232. Telegram From the Mission in Geneva to the Department of State1

9825. For Amb Schaufele from Wisner. Subj: Status of Rhodesia Conference: Recommended Briefing Memorandum for the Secretary’s Meetings in London.

Rhodesian State of Mind.
Smith’s attitude has improved somewhat since his arrival yesterday and it now looks as if he will not pull out of the conference before the Secretary’s meetings in London this weekend. The Secretary’s instructions for my initial meeting with Smith and subsequent mes [Page 655] sage2 seem to have had the desired effect, and for the moment, no further action is necessary.
Smith’s sense of having been betrayed both by us and especially the British is real. He is convinced that the bargain has not been adhered to. He claims he expected the nationalists would be held to a discussion of the five points, and he is not prepared at present to see the negotiations continue on any other basis. Given his perception of the British performance to date, he will not be easily moved toward acceptance of an expanded British role in the interim government as a substitute for power being retained in white Rhodesian hands.
Nevertheless, he has at least indicated a willingness to consider alternative proposals and has signalled that he will not for the time being strike out on his own or seek a settlement outside the Geneva framework. He is probing for African support of a non-Geneva settlement but cannot realistically hold out real hope in this respect. He will be looking to the results of the Secretary’s meetings in London and, following this, a clear signal from us on what the next steps should be.
Reactions to Letters to the Front Line Presidents.
The word is now out in Geneva about the Secretary’s letters to the front line presidents.3 Their effect, as communicated by the observers here, has been both shocking and sobering. The British here share our view that such an approach was needed to halt the slide into unreality, which had been reflected here in growing insistence on the part of both the nationalists and the observers on instant majority rule. As a result, both the nationalists and the observers are more aware that we cannot, and will not, attempt to press their extreme demands upon Smith or the South Africans, and there may be better recognition that a settlement must be based on compromise.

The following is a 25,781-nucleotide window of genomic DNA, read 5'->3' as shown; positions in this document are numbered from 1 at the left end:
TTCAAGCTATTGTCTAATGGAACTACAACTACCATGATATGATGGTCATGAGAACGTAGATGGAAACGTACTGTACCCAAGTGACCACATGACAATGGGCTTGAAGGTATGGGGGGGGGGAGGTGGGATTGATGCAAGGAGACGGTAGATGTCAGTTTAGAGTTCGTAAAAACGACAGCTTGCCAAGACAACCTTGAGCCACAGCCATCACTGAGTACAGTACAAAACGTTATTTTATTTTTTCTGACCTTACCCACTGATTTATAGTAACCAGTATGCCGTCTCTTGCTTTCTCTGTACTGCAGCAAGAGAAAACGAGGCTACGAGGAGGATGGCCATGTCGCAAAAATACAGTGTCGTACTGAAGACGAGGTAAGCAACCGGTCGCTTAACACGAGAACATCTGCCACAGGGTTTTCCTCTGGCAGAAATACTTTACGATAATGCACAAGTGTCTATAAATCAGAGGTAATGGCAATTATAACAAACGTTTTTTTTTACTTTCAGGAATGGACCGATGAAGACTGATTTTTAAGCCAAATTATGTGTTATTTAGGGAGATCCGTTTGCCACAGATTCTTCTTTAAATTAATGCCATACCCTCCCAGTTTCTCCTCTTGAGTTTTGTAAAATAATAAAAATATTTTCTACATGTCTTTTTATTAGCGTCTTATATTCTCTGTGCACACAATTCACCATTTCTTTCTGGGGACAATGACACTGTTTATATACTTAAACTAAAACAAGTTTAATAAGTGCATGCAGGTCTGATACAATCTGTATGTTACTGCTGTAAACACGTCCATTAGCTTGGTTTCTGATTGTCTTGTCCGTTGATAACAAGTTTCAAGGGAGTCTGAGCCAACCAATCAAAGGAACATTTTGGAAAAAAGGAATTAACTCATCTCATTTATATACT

The Secretary will be meeting both Mark Chona and Sonny Ramphal in London.4 His meeting with Chona will provide an opportunity to both soothe ruffled feathers and restate our views of what is required to achieve a Rhodesian settlement. The Secretary should:
  • —Reiterate his high regard for President Kaunda and the importance we attach to his sensible and constructive role.
  • —Emphasize that we wish there to be no misunderstandings between us and that none is necessary given the common goal we seek.
  • —Stress our desire to concentrate on the present and future and not the past.
  • —Reemphasize our firm commitment to independence under majority rule in Zimbabwe.
  • —Seek Chona’s views on what he and Kaunda believe is necessary to break the deadlock.
  • —Reiterate our conviction that Europeans must have a clearly defined role in the transition and that the concept of power sharing must be respected.
  • —Discuss with Chona how the British might play a role in the interim government and what would be required to get the front line presidents to agree to support this concept.
While we do not know all that Ramphal intends to discuss on behalf of Obasanjo, we know from Nigerian observer Anyaoku that he will be outlining a proposal (which we assume was authored by Anyaoku himself) for a repackaging of Geneva based on expanded UK involvement. If this is the case, we believe that the Nigerians should also be reminded of realities and encouraged to put their weight behind compromise.
The British Role.